International Journal of Astronautics and Aeronautical Engineering Int J Astronaut Aeronautical Eng 2631-5009 VIBGYOR Online Publishers 313 Kd Tower, Cotterells, Hemel Hempstead, Hertfordshire, England, HP1 1AU On Boundedness of Symmetrical Motions in the Three-Body Problem 10.35840/2631-5009/7543 Sosnitskii SP In the present paper, we study the three-body problem in the case where two bodies have equal masses, which imply the existence of a manifold of symmetric motions. We find conditions of existence of bounded symmetric motions. These conditions can be useful for elucidating those key circumstances that cause the existence of oscillating final evolutions. For the analysis of boundedness of motions, both the structure of the manifold of symmetrical motions and the integrals of energy and angular momentum are essential. ORIGINAL ARTICLE 5 2 OPEN ACCESS On Boundedness of Symmetrical Motions in the Three-Body Problem SP Sosnitskii Institute of Mathematics, Ukrainian National Academy of Sciences, Kyiv, Ukraine SP Sosnitskii
Institute of Mathematics, Ukrainian National Academy of Sciences, Ukraine.
04 December 2020 06 December 2020 Sosnitskii SP 2020 On Boundedness of Symmetrical Motions in the Three-Body Problem Int J Astronaut Aeronautical Eng 2020 Sosnitskii SP © This is an open-access article distributed under the terms of the Creative Commons Attribution License, which permits unrestricted use, distribution, and reproduction in any medium, provided the original author and source are credited.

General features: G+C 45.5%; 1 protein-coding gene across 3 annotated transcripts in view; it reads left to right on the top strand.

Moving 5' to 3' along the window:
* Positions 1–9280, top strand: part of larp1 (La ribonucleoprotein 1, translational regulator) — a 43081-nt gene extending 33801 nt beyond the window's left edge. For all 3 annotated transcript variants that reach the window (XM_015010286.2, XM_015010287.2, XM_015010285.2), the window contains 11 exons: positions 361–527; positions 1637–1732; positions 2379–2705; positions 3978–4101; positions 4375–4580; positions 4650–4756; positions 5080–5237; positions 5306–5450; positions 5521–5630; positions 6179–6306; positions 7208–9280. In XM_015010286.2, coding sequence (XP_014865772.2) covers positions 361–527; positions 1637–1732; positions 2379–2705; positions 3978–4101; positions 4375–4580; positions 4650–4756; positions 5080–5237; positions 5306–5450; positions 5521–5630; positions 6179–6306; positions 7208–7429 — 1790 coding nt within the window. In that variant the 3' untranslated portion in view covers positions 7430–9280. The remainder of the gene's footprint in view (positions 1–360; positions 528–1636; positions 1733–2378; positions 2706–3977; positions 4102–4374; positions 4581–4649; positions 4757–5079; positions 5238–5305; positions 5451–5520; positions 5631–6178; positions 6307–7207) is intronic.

In the present paper, we study the three-body problem in the case where two bodies have equal masses, which imply the existence of a manifold of symmetric motions. We find conditions of existence of bounded symmetric motions. These conditions can be useful for elucidating those key circumstances that cause the existence of oscillating final evolutions. For the analysis of boundedness of motions, both the structure of the manifold of symmetrical motions and the integrals of energy and angular momentum are essential.

Symmetrical motion, Hill stable pair, Distal motion, Elliptic keplerian motion

Symmetric motions in the three-body problem are usually associated with the problem of existence of oscillating eventual evolutions considered in the well-known work by Sitnikov . Although that work is mainly devoted to the restricted elliptic three-body problem, it gave impetus to further research of the general three-body problem [2-4]. All the more, the possibility of existence of oscillating motions within the framework of the general three-body problem was admitted by Chazy .

In this paper, continuing author's research , we expand their spectrum somewhat.